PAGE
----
maybe it wouldn't be as apparent on your camera, but I don't know what those photos were shot on to begin with.
But here's the deal - don't get the lensbaby, it's a bad idea.
For the sake of you understanding, read all this -
SLR means single lens reflex, meaning there's a mirror/prism that allows you to look directly through the lens that's on the front of your camera.
When companies started making Digital SLR cameras, they modeled them after 35mm film cameras. However, they made the digital sensors smaller than a piece of 35mm film. This changed the perspective of the image recorded, as it was effectively cropping the field of view of the lens. Eventually, they started making sensors for the professional level DSLRs that were the size of a piece of film, which they call "Full Frame", and the cameras that had the smaller sized sensors started to be called "Crop Sensor".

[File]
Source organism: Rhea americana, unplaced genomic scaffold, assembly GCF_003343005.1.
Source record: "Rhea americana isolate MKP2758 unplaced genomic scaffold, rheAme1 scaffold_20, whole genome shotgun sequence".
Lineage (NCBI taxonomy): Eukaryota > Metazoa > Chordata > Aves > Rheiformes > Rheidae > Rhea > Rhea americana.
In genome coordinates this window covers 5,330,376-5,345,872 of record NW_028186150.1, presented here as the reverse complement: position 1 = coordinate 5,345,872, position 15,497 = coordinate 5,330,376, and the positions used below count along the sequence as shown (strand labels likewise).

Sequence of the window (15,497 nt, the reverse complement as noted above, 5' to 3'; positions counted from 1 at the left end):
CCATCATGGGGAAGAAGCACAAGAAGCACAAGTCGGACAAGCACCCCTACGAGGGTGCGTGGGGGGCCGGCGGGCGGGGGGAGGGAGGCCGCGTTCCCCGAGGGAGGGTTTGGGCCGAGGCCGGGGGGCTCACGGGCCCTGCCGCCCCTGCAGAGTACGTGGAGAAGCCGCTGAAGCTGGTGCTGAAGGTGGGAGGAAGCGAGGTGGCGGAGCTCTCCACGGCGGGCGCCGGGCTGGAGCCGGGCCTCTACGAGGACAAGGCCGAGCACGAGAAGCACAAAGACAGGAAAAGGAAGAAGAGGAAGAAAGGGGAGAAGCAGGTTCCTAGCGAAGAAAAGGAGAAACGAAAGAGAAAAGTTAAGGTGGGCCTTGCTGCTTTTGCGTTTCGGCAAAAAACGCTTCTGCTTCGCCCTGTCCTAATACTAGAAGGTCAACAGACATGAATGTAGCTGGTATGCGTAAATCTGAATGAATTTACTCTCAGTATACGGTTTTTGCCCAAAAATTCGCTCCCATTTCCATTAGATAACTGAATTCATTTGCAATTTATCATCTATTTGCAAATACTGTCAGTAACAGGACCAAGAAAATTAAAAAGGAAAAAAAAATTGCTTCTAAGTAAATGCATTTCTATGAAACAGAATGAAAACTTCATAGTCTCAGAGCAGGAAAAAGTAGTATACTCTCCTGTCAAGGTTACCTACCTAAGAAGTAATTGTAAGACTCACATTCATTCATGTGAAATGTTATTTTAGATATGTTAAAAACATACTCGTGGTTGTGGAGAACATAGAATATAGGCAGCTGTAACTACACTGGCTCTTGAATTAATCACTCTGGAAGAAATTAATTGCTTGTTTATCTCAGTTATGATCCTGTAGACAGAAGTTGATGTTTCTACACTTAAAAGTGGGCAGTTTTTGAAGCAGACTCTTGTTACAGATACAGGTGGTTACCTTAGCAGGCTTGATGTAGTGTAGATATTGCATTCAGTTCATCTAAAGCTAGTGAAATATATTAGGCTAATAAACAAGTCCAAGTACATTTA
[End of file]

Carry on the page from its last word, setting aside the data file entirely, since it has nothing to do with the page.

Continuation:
Companies make lenses specifically for crop sensor cameras that won't project an image on the entirety of a full frame sensor (it would produce crazy vignette), because they are lighter and cheaper. Also, because an 11mm lens would be stupid wide on a full frame body, but because of the crop factor of smaller sensors, it will appear to be the equivalent of about a 16mm lens (depending on the size of your sensor, there are a couple different sizes).
The Rokinon/Bower/ProOptic etc would be your best bet for a fisheye. They don't make the only true fisheye for Canon, as Canon themselves and a couple other companies make them too. But, it's the cheapest and best image for the money.
here's the difference between fisheye and ultra wide angle:
with a wide-angle, it's super wide, but all the lines remain straight. It looks obviously wide, but not linearly distorted
with a fisheye, lines that should be straight are distorted. Can look cool for action, not so much for architecture (In most people's opinion anyways)